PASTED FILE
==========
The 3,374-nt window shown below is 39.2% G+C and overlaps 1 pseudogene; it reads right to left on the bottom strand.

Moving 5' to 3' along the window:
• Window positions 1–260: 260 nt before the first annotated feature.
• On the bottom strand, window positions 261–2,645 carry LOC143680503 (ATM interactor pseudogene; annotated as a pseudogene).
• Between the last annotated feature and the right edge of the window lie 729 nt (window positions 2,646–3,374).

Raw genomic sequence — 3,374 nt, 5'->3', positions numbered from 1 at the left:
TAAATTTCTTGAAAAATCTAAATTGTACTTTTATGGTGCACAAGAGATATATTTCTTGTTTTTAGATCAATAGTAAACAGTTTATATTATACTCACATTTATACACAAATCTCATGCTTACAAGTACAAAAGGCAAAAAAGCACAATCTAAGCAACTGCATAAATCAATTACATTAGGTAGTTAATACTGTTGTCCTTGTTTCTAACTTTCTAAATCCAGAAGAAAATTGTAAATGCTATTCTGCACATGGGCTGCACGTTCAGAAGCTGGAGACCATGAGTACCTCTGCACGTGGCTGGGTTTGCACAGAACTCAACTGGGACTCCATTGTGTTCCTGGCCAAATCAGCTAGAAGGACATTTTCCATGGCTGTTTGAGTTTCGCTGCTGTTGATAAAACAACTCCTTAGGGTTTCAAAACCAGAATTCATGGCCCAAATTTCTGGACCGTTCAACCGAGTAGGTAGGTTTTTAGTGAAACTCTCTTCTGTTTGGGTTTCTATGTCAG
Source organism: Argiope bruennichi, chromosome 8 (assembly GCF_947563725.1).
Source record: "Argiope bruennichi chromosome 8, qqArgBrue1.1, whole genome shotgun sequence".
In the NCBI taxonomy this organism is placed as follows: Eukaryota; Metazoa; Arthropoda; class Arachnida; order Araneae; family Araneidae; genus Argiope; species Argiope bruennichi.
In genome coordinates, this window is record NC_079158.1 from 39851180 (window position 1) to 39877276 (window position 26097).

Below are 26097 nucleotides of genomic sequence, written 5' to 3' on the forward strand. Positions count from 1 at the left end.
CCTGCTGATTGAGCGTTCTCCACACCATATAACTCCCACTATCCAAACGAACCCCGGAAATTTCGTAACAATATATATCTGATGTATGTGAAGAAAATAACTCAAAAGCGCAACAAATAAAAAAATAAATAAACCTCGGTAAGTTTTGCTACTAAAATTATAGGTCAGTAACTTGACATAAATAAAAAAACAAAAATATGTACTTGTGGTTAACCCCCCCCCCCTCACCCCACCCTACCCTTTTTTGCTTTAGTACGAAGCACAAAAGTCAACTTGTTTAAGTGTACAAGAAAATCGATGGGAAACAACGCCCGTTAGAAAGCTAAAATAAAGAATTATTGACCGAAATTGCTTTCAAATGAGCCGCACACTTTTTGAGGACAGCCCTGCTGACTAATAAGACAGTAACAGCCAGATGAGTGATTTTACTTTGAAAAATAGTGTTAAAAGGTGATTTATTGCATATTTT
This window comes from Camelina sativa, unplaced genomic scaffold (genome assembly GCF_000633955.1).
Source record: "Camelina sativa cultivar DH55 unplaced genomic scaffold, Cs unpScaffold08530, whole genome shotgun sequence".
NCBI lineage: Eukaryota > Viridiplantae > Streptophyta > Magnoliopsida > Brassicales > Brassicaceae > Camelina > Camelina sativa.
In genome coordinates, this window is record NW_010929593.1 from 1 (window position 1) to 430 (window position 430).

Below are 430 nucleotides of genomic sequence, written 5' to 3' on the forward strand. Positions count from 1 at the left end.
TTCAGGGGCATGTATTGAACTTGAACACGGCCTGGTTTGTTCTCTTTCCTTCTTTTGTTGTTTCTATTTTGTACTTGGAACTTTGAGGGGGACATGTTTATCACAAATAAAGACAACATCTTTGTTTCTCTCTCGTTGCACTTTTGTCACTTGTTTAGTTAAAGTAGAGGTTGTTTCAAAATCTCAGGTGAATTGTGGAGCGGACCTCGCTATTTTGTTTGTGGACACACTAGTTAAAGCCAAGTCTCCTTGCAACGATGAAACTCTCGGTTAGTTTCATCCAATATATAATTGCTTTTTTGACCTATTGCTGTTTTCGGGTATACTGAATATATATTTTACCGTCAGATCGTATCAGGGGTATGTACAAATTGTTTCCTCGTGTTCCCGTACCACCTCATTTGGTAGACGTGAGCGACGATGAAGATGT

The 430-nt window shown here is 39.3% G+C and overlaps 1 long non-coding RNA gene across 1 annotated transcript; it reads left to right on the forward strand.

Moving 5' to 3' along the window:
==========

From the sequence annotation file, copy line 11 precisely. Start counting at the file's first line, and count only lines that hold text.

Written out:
In genome coordinates, this window is record NC_079158.1 from 39851180 (window position 1) to 39877276 (window position 26097).